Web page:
Am I an Alcoholic? 8 Signs Florida Residents Should Not Ignore December 5th, 2019 Orlando Recovery Center

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Am I an Alcoholic? 8 Signs Florida Residents Should Not Ignore

Person fiddling with their watch with a glass of liquor in the foreground.

It can be tempting to downplay your alcohol consumption for several reasons. First, alcohol is a legal substance, unlike other problem drugs of abuse. And, second, you see alcohol almost everywhere you go, from restaurants to movie theaters to work functions. But, alcohol IS a drug, and if it has become a part of your daily existence, there is a possibility that you have used it to the point of excess.

According to the latest National Survey on Drug Use and Health from SAMHSA, 65.3 million people in 2016 reported binge drinking alcohol over the past month and 16.3 million reported heavy past month alcohol use. An estimated 15.1 million people ages 12 and older had an alcohol use disorder in 2016, which represents 5.6% of that population. So, how do you know if you are an alcoholic? Here are eight signs that you may need to get help at a Florida alcohol rehab.

1. You organize your life around drinking. If you have limited the events that you will attend and the friends that you will associate with to only those involving alcohol, you might want to take a close look at your motives.

2. You have a few drinks before going out. Also called “pre-gaming,” most non-alcoholics don’t feel the need to get a good buzz on before going to an event where alcohol will be served.

3. You count your drinks using “new math.” Since those drinks that you had at home were hours ago, you may not count them, or maybe you start your count over after you have had something to eat. Playing with the numbers like this is a dangerous game.

4. You beginning lying about or hiding how much you drink. If you feel that you need to lie to friends, family, or anyone else about when, how much, and how often you drink alcohol, you could be abusing the substance.

Florida alcohol rehab

5. You drink to relieve stress. If alcohol is used as a tool to relieve stress after a troublesome day or an emotional period, you should use caution. This tool can quickly turn into a crutch.

6. You have suffered consequences from your drinking. If you have suffered consequences from your drinking and continue to imbibe, you are probably an alcoholic. Examples include crashed cars, DUIs, failed relationships, and lost jobs.

7. You have cravings for alcohol. Alcoholics typically have a preoccupation with taking that next drink. If you have become an around the clock or daily drinker, you will likely suffer physical withdrawal symptoms if the alcohol is removed.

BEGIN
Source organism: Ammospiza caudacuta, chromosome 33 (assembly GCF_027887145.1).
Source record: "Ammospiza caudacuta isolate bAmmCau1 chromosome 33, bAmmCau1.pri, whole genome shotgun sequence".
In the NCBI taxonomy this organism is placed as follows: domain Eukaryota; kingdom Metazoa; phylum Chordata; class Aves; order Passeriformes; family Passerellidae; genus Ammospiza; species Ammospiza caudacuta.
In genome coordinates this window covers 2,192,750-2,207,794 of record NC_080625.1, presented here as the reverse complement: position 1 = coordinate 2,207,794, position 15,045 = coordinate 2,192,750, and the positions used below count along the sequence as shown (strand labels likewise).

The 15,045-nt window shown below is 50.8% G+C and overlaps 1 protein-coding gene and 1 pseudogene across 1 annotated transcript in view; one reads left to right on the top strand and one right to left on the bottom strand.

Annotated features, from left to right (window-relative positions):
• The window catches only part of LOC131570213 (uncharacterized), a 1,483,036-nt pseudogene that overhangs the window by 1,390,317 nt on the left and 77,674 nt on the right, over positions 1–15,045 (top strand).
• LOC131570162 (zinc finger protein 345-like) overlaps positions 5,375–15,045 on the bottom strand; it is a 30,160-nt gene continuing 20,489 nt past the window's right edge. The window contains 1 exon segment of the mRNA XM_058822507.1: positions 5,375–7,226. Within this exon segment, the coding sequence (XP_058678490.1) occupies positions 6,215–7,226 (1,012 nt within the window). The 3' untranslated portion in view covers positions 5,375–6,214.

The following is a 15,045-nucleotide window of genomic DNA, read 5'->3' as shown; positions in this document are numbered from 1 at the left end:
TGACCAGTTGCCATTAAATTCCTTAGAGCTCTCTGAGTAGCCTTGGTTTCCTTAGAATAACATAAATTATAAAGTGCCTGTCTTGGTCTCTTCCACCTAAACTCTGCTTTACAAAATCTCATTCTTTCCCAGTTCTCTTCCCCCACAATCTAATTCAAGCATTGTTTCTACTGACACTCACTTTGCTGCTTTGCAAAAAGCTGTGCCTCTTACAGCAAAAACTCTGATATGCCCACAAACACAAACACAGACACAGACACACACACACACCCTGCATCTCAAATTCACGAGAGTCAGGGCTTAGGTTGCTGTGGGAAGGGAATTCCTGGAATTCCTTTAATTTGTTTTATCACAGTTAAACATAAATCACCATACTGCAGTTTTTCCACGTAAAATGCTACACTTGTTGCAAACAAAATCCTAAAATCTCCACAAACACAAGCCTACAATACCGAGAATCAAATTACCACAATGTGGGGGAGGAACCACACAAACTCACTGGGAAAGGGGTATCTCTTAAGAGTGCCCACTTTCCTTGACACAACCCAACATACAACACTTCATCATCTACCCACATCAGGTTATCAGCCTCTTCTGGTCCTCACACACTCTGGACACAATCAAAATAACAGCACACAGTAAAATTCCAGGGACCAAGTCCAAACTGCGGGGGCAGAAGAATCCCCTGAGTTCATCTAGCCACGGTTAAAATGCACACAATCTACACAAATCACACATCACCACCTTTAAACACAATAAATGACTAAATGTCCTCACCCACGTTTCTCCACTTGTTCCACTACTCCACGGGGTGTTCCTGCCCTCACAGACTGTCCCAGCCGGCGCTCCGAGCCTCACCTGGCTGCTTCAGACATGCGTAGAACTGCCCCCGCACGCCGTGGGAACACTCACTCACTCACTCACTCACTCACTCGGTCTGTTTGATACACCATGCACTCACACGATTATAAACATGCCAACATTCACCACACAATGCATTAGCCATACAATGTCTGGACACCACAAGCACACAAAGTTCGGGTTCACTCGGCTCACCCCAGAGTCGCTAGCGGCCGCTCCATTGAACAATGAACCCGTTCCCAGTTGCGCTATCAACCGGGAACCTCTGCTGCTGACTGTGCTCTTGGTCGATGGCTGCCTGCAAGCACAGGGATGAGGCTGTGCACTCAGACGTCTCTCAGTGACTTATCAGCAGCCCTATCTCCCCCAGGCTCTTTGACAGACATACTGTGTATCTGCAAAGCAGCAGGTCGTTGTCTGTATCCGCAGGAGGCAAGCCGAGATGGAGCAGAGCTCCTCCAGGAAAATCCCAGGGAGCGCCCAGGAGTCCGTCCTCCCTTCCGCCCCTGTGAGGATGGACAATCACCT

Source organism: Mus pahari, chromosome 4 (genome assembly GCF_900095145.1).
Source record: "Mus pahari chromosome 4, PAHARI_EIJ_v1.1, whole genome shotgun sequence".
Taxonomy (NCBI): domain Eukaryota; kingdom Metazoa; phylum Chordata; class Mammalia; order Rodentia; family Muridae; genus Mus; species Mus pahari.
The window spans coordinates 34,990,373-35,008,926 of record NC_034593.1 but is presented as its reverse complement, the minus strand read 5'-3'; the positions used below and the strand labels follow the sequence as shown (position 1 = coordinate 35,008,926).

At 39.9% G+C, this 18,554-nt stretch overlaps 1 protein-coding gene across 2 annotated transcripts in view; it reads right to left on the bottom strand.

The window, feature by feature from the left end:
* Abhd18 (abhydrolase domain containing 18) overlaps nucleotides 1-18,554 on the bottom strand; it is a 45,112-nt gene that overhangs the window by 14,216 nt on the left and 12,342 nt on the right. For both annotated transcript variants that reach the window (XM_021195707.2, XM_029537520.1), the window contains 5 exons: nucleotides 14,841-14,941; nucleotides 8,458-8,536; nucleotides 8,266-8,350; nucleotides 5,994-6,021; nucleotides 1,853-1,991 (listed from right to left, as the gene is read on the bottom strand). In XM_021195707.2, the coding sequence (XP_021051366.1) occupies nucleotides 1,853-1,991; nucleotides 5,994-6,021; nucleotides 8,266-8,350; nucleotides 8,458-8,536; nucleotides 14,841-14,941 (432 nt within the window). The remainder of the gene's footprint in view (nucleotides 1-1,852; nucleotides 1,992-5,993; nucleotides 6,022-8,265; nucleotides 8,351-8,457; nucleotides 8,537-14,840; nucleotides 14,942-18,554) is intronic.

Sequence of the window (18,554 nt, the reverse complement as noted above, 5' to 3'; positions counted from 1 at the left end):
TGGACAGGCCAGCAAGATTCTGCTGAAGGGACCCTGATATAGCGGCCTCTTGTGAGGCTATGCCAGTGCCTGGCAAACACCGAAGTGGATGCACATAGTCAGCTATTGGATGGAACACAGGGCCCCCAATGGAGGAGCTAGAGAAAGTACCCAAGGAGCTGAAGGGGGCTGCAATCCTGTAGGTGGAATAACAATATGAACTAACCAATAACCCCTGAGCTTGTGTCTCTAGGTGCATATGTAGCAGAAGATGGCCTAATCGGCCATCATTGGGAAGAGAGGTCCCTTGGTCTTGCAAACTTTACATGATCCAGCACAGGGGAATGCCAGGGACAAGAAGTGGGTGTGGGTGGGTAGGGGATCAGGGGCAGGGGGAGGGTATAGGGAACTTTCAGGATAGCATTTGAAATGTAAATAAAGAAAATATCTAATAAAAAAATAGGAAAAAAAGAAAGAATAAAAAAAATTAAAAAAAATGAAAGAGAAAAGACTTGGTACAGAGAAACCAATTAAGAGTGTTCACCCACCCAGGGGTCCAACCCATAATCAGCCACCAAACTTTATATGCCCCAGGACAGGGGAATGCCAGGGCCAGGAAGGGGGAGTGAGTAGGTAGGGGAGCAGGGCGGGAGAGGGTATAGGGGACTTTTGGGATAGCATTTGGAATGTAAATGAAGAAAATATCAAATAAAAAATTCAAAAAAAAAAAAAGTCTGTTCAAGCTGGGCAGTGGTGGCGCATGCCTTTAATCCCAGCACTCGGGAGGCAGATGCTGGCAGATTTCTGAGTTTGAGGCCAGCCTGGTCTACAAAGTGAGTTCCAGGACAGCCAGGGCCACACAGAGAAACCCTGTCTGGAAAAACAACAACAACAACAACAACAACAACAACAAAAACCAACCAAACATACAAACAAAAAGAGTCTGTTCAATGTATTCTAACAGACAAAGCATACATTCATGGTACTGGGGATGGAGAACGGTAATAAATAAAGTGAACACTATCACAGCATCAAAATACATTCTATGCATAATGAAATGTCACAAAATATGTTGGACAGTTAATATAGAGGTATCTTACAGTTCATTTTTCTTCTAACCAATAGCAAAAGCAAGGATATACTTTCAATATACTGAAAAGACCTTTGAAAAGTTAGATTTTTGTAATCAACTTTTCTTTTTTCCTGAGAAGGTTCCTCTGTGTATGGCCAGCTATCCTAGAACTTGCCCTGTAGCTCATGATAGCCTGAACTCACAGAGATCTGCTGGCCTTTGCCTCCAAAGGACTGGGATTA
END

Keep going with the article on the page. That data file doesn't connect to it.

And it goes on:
8. You drink alone. For the most part, drinking is meant to be a social activity. If you find that you are drinking alone on a regular basis, you could very well be an alcoholic in need of help.

Get Treatment at a Florida Alcohol Rehab

Alcoholism is a dangerous and deadly disease. The National Institutes on Alcohol Abuse and Alcoholism reports that roughly 88,000 people die each year in the U.S. from alcohol-related causes. Some of leading risks of alcohol abuse are injuries, serious health issues, birth defects in children, marriage and relationship problems, and career and financial issues.

If you believe that you are an alcoholic, it is not only difficult to stop drinking on your own, but also dangerous. At The Orlando Recovery Center, we can help guide you through alcohol withdrawal with a medical detox and will then provide alcohol treatment assistance according to your particular needs. Contact us now to learn more about your admissions options.

Medical Disclaimer: Orlando Recovery Center aims to improve the quality of life for people struggling with a substance use or mental health disorder with fact-based content about the nature of behavioral health conditions, treatment options and their related outcomes. We publish material that is researched, cited, edited and reviewed by licensed medical professionals. The information we provide is not intended to be a substitute for professional medical advice, diagnosis or treatment. It should not be used in place of the advice of your physician or other qualified healthcare provider.